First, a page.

• Chinese medicine – the group of philosophies embodied by Chinese medicine are, more accurately, referred to as Oriental Medicine with roots in many different Asian countries. This millennia-old Asian medical tradition works to bring balance to the body through acupuncture, massage, Eastern herbalism, diet; and lifestyle changes such as martial arts and meditation.
  • Chiropractic is a manual therapy involving the manipulation of the vertebral subluxation to restore proper, motion, biomechanics, and nerve flow from the brain to the body.
  • Colorpuncture is an alternative medicine practice asserting that light can be used to stimulate acupuncture points for the purpose of balancing energy in the body and promoting healing and better health. It is also called color light acupuncture in North America. It is a form of color therapy.[13]
  • Complementary medicine refers to treatments that are used alongside ("complementary to") conventional medicine.
  • Colour therapy uses the different colours and their energy frequencies to correct psychological or physical imbalances. Also known as Chromotherapy.
  • Craniosacral therapy (or CST) is a treatment founded by John Upledger in the 1970s. A CST practitioner claims to correct positioning and motion of the cranial bones. This is in contrast to the now-debated traditional medical belief that, by adulthood, the cranial bone sutures are fused and don't have movement.[14] CST has been criticized as pseudoscience. CST has not been shown to be effective in treating any disease [15] and there are a lack of studies that examine anecdotal reports of reduced headaches, tension, and stress. [16]


  • Diet-based therapies use a variety of diets in order to improve health and longevity, to control weight, as well as to treat specific health conditions like high cholesterol.
  • The Doctrine of signatures was developed around 1500 and claims that a plant's physical appearance reveals its medical value. The Doctrine of Signatures is often associated with Western herbalism.


  • Eclectic medicine was a nineteenth-century system of medicine used in North America that treated diseases by the application of single herbal remedies to effect specific cures of certain signs and symptoms.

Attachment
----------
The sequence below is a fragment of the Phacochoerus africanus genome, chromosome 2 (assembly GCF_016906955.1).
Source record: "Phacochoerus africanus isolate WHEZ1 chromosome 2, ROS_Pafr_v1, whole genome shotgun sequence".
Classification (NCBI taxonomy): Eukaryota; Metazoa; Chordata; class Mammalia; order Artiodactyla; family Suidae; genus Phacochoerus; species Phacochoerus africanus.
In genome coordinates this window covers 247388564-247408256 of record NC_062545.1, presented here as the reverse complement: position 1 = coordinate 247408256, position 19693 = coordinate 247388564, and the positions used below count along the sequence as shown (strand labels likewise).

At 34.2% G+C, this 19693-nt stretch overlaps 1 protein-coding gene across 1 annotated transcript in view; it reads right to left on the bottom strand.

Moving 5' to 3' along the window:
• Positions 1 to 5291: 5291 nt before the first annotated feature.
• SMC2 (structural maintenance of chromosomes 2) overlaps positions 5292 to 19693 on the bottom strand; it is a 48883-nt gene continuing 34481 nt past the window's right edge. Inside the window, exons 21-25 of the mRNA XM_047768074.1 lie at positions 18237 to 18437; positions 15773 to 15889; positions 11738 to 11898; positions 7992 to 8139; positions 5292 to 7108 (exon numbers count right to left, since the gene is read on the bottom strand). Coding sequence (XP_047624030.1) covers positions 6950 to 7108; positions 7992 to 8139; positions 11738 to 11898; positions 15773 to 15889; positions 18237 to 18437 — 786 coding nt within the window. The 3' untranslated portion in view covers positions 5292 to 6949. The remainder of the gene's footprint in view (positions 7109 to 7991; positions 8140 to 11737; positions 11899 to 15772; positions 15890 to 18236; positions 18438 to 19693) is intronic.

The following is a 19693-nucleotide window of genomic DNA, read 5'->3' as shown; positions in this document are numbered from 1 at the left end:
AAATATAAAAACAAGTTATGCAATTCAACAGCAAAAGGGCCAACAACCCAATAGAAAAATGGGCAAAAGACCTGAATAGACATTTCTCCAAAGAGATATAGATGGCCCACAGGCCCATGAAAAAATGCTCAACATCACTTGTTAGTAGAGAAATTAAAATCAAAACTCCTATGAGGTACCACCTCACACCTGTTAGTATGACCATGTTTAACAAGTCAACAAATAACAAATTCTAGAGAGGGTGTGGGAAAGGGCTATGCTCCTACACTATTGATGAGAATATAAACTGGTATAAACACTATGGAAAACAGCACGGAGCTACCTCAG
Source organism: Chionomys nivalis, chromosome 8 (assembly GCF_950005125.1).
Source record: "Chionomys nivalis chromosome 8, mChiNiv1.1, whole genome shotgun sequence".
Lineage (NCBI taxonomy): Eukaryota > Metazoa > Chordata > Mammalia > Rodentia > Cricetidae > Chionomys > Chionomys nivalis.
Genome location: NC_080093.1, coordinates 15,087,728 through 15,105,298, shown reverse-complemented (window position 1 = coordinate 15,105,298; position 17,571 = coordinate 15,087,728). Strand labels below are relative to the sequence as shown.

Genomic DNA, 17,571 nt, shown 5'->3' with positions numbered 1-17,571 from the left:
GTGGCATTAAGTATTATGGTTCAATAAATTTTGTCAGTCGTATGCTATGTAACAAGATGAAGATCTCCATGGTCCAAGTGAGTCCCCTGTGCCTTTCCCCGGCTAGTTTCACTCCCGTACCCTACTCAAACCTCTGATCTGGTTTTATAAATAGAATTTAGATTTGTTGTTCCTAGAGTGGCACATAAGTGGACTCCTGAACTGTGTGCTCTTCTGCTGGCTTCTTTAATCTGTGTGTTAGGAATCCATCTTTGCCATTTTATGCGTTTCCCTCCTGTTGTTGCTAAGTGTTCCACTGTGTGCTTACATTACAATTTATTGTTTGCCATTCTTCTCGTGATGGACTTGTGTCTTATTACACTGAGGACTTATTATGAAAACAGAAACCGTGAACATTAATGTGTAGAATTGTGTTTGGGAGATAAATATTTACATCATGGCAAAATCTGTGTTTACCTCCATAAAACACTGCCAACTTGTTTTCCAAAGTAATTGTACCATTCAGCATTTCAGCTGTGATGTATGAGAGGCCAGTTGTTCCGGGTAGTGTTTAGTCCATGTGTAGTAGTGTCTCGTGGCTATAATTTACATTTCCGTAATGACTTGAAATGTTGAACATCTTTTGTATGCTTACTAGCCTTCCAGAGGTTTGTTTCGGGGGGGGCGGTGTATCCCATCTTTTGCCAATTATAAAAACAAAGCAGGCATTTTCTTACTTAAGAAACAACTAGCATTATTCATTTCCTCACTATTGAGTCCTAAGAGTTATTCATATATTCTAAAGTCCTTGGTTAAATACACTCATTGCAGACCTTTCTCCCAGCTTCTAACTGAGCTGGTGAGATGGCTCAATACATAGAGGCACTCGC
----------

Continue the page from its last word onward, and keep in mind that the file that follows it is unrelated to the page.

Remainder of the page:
• Energy medicine is the name of a NCCAM[2] classification, for alternative treatments that involve the use of veritable (i.e., that which can be measured) and putative (i.e., that which have yet to be measured) energy fields.[17]


  • Feldenkrais Method is an movement educational system, aiming to improve physical function, and to promote general wellbeing by increasing students' awareness of themselves and by expanding students' movement repertoire.[18]
  • Flower essence therapy is regarded by some as a sub-category of homeopathy which uses homeopathic dilutions of flowers. This practice was begun by Edward Bach with the Bach flower remedies but is now practiced much more widely.
  • Folk medicine is the collection of procedures traditionally used for treatment of illness and injury, aid to childbirth, and maintenance of wellness.


  • Grahamism, named for Sylvester Graham, recommended hard mattresses, open bedroom windows, chastity, cold showers, loose clothing, vegetarianism, pure water and vigorous exercise. Best known for inventing the graham cracker.[19]


  • Herbalism is the practice of making or prescribing herbal remedies for medical conditions.
  • Heroic medicine is any medicine or method of treatment that is aggressive or daring in a dangerously ill patient. It generally includes the pre-scientific treatments of 18th-century doctors, such as bloodletting.
  • Holism is the study and advocacy of wholeness in health, science, politics, or any other area of life.
  • Hydrotherapy is the external use of hot and cold water in the medical treatment of disease, such as through the use of baths, compresses or sheet packs, and shower sprays. These applications use water as a medium for delivery of heat and cold to the body, capitalising on the thermoregulatory properties such as vasodilation and vasoconstriction to irrigate tissue, purge waste products, and speed healing.[20][21][22]
  • Hypnosis is a technique that taps into a person's subconscious by inducing a light trance state. The practitioner will guide the person using visualisation, breathing and relaxation to help them overcome habits such as smoking or deal with fears, obsessions and emotional disorders.